Hopefully, reading the previous two sections has given you a little more understanding of how external user accounts work in on-premise SharePoint vs. Office 365.  Now let’s look at the specific problems that will prevent you from being able to find a way to migrate your existing external user accounts from the former to the latter - if your company is planning to migrate from on-premise SharePoint to Office 365 for extranet purposes:

Problem 1:  The existing external user passwords cannot be retrieved in order to be migrated.


Because the SQL Membership Provider uses hashing and salting to store the external user passwords in its database, there is never going to be a way to migrate those passwords to Office 365 or anywhere else.  The only options is for each external user to manually reset their password in Office 365, or whatever the target system is.
This would be a huge issue for many companies because their on-premise SQL Membership Provider database stores accounts for thousands or tens of thousands of external users.  Some of the ones that come immediately to mind are those at very large law firms and very large accounting firms.  They can have huge external user account databases!

Problem 2:  Office 365 does not allow you to create\maintain accounts for your external users, only the external users themselves can do this.


Even if you could get the external user passwords out of the SQL Membership Provider database, it would be impossible for you, or any tool, to create the equivalent external user account in Office 365.  This is because the Office 365 approach to external user accounts is fundamentally different.  With Office 365, you no longer have any control over the accounts of your external users.  You can’t create them, or maintain them.  Only the external user can create them and maintain them.  Your choice is simply whether you want to share content with an external user who already has created his\her Office 365 account.  This recent blog post talks about this in more detail:

http://sharepointsolutions.blogspot.com/2015/10/should-business-extranet-applications-run-on-cloud-service.html

Problem 3:  If you are migrating externally shared content, all of the sharing permissions will break, regardless of the content migration tool that you use.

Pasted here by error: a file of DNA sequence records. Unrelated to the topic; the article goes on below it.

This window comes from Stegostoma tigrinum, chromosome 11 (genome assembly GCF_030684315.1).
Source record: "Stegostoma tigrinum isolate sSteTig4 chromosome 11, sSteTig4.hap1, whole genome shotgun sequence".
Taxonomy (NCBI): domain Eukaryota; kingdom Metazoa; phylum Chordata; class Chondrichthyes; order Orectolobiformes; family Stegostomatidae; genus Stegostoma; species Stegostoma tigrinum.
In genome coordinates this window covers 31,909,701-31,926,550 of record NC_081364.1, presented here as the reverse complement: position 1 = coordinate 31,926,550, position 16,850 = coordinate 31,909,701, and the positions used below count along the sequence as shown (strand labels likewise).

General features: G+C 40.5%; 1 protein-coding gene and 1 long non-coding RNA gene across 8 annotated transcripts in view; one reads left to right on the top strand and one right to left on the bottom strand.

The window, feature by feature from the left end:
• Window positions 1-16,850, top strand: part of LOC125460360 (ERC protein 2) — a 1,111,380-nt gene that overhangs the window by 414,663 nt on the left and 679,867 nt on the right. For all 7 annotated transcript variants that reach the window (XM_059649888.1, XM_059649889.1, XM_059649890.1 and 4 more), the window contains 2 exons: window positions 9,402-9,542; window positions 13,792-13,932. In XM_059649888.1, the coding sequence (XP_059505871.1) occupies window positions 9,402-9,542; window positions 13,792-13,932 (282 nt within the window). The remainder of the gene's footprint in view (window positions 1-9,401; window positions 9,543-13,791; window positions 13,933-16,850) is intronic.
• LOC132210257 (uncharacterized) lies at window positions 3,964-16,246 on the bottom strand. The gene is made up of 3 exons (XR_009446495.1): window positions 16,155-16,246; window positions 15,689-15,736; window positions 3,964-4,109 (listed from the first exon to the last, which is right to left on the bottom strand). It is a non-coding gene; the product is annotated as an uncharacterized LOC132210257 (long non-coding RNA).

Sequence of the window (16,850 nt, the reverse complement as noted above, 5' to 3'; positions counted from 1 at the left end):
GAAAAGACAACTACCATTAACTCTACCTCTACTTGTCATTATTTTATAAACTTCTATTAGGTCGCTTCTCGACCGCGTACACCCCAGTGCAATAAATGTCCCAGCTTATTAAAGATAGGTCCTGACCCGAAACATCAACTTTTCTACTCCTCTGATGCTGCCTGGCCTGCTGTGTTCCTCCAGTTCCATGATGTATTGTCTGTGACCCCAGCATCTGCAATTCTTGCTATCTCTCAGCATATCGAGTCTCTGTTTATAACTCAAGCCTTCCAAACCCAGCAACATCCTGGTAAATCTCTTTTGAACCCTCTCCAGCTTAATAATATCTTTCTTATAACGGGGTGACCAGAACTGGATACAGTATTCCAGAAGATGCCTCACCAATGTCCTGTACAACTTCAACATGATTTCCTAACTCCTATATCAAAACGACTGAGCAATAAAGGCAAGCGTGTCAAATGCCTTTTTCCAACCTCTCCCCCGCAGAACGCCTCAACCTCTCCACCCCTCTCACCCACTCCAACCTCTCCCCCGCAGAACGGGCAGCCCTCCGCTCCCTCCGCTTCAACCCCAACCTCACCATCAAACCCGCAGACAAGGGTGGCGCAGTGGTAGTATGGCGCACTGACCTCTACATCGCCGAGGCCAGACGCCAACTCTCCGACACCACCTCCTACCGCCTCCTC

Finally, remember that in SharePoint, accounts and permissions are two different things.  When you give a user’s account (whether an AD account or SQL FBA account) permissions to something in SharePoint (a site, library, document or item), SharePoint stores that granted permission inside the SharePoint content database.  If someone removes the user’s account from AD or the SQL FBA database, you end up with what amounts to one or more “orphaned” permissions records in the SharePoint content database.  The permissions information for the object points to a user account that is no longer present in the SQL or AD account database.

So, even if you are able to successfully migrate all of your existing on-premise extranet content to Office 365, all of your permissions granted to external user accounts will be “orphaned” and there will be no way to re-link these permissions to valid Office 365 external sharing accounts, even if you could find those accounts.

Conclusion

If you have made a significant investment in an on-premise SharePoint Extranet application that uses FBA and the SQL Membership Provider, you are best served to keep it on-premise if it is important to you to be able to retain all of your external user accounts and passwords, and the content permissions that your user’s have granted.
 
If your company has mandated that “everything must move to the Cloud”, then your options are to A) have your external users start over from scratch with new Office 365 external sharing accounts and then manually re-share everything with them, or B) move your existing on-premise SharePoint Extranet server(s) to run as Azure or Amazon virtual machines so they are “in the Cloud”.
 
With Option B, you can “check the box” that your extranet runs in the Cloud, but continue to use the same SQL Membership Provider account database that you have been using all along and not impact your external users in any way :).  For a brief overview of how this would work, check out this article we wrote a while back:

http://sharepointsolutions.blogspot.com/2014/05/sharepoint-extranet-on-office-365-part-2.html